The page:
• by Sanat (702) on Sunday August 11, 2002 @01:10PM (#4050665)
    Rather than being a coincidence, this is where the word "synchronistic" fits better.

    These situations are arranged by your Higher Self to either show you that more exists than statistics or to bring you together with someone that you need to meet.

    Here is a true story. I woke up one morning with the thoughts about an old friend of mine that I had not seen in 2 or 3 years. i left for the office and realized that I had forgotton a diskette that i needed.

    I thought that i would get it at lunch time and drove home to get it and on impulse decided to eat at a Wendy's that was a couple of miles down the road. I thought of my old friend a couple of times while driving there.

    I went in almost expecting to see him in line in front of me but after I got my food there he was sitting alone at a table.

    He said it was the first time he had eaten there in a couple of years.

    His wife had told him the night before that she wanted a divorce and he was suffering very deeply.

    I am sure that some one could calculate the odds of he and I eating at a place neither of us had been for several years, but what of the thoughts of him before hand and the fact that he needed my words of comfort at that exact moment?

  • by DeeAyeVeeE (599987) on Sunday August 11, 2002 @05:11PM (#4051539)
    From the article:

    "'a surprising concurrence of events, perceived as meaningfully related, with no apparent causal connection.' In other words, pure happenstance. Yet by merely noticing a coincidence, we elevate it to something that transcends its definition as pure chance. We are discomforted by the idea of a random universe. Like Mel Gibson's character Graham Hess in M. Night Shyamalan's new movie ''Signs,'' we want to feel that our lives are governed by a grand plan."

    The definition of coincidence (which starts the quote above) says "no APPARENT connection" (my emphasis). The author is factually incorrect, by their own definition, in saying that "no apparent connection" equals "pure happenstance" (the definition of happenstance is, by the way, "A chance circumstance").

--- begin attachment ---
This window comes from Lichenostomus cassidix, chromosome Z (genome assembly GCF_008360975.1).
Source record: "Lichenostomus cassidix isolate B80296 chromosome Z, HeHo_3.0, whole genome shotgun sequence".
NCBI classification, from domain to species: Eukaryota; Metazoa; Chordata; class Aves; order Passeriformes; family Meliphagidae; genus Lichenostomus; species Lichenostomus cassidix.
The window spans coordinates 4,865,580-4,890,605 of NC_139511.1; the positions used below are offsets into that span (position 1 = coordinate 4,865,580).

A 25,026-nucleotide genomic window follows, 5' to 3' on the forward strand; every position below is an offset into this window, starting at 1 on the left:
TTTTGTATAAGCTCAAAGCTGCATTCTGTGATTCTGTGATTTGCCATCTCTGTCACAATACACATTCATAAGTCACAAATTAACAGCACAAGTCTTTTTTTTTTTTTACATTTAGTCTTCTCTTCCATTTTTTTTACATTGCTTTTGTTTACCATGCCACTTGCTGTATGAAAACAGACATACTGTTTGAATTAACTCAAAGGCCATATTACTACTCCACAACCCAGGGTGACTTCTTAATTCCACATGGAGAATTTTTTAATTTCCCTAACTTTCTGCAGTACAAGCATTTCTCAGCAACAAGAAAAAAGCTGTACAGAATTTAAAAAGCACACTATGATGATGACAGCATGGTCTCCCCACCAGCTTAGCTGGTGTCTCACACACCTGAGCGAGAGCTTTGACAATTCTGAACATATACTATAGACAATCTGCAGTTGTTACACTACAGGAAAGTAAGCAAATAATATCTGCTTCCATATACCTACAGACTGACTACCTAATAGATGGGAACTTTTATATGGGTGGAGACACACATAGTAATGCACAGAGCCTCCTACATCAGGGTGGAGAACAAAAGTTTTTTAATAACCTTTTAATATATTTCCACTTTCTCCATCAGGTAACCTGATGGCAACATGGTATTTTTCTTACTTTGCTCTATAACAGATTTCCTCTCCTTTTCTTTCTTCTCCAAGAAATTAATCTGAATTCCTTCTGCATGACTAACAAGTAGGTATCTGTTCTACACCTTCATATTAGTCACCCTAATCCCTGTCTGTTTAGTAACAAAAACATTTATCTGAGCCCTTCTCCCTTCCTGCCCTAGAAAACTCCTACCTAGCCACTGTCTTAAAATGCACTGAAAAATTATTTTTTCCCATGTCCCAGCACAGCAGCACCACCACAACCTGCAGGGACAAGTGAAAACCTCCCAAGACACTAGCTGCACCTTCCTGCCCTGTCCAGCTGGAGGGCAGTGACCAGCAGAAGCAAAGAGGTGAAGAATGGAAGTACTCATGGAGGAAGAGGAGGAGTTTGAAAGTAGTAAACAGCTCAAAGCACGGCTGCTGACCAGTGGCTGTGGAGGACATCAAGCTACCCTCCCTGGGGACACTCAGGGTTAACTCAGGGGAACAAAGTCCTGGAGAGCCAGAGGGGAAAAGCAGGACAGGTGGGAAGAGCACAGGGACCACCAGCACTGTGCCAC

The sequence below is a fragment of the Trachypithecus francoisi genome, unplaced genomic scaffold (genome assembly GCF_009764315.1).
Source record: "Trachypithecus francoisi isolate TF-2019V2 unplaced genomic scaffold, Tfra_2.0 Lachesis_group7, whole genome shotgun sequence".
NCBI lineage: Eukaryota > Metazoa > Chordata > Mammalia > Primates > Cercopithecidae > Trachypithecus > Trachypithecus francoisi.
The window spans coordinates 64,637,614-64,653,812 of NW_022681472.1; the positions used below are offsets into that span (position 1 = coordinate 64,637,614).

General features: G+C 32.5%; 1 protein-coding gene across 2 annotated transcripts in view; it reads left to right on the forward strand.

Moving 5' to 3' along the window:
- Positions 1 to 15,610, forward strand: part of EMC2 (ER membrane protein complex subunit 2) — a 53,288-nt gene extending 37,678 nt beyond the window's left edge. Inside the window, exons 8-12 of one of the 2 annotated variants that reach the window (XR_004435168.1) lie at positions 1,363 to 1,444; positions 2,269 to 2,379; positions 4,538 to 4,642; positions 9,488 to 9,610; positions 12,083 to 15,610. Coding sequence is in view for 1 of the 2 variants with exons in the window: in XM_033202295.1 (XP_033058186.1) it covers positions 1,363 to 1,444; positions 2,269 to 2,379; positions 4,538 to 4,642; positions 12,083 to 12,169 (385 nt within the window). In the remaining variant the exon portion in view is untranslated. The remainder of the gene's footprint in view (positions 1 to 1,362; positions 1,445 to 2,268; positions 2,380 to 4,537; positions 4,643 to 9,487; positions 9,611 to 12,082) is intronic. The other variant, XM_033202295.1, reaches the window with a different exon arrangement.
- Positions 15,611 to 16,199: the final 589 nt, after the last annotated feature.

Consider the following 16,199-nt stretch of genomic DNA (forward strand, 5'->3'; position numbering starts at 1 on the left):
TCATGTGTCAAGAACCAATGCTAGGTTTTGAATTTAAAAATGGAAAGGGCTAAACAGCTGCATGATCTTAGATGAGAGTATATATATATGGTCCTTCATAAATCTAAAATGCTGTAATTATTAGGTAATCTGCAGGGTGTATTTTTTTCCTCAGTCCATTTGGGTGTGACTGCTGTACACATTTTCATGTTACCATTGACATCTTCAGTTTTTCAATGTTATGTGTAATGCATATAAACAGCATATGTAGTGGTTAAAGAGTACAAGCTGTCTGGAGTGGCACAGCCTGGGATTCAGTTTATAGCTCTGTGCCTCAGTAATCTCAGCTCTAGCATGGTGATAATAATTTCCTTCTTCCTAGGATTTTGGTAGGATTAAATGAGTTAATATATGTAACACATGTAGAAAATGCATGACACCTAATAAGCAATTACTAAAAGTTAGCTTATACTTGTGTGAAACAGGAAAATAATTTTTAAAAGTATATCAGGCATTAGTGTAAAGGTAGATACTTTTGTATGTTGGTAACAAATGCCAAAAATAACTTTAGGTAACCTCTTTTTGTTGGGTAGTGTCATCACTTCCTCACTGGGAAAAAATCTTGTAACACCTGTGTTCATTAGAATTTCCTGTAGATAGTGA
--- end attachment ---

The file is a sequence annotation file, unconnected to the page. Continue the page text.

The author then bounces from this shaky springboard into a big leap indeed: the assertion that a person who thinks that something without an "apparent" connection might have a hidden of obfuscated connection is equal to "want(ing) to feel that (their) lives are governed by a grand plan." The rest of the article merely strives to make the reader feel better about this supposed personal weakness.

    The article, then, is essentially designed to make the reader feel foolish for considering the possibility of a connection, and in fact suggests that those who consider the possibility of a connection are merely trying to make themselves seem more important to themselves than they are.

    This is inappropriate, for a simple reason embodied in the hackneyed phrase "Just because you're paranoid, doesn't mean they're not out to get you". The reason is this: Cause and Effect is a real, everyday occurance. The absence of immediate and irrefutable proof is not cause for dismissal of the possibily of correlation (and potentially causation). If it were, police detectives wouldn't bother investigating crimes -- the lack of immediate and irrefutable proof would be sufficient to rule out guilt.

    Instead, I have found (in my own limited life experience) that those who avoid arguments against the allegation, and instead present arguments against he/she making the allegation (as this author is doing), are unable to refute the allegation. Instead, I have found that this inability generally stems from their being:

    (a) convinced that they know more than the person with the opposing viewpoint (the closeminded and/or cynical)

    (b) lacking sufficient knowledge to refute the allegation, but unable to stay uninvolved (the ignorant and/or nosy) or

    (c) aware that the allegation is potentially/partially/completely correct yet is in a position where they must refute the allegation (the guilty and/or the paid off).

    Please note that my argument above does not prove that there IS a connection, any more than the article in question proves that there is NOT. My point is simply that the author is either cynical, close-minded, ignorant, nosy, guilty or paid off, and can thusly be safely ignored by intelligent people who are considering the issue for themselves.

I'd rather just believe that it's done by little elves running around.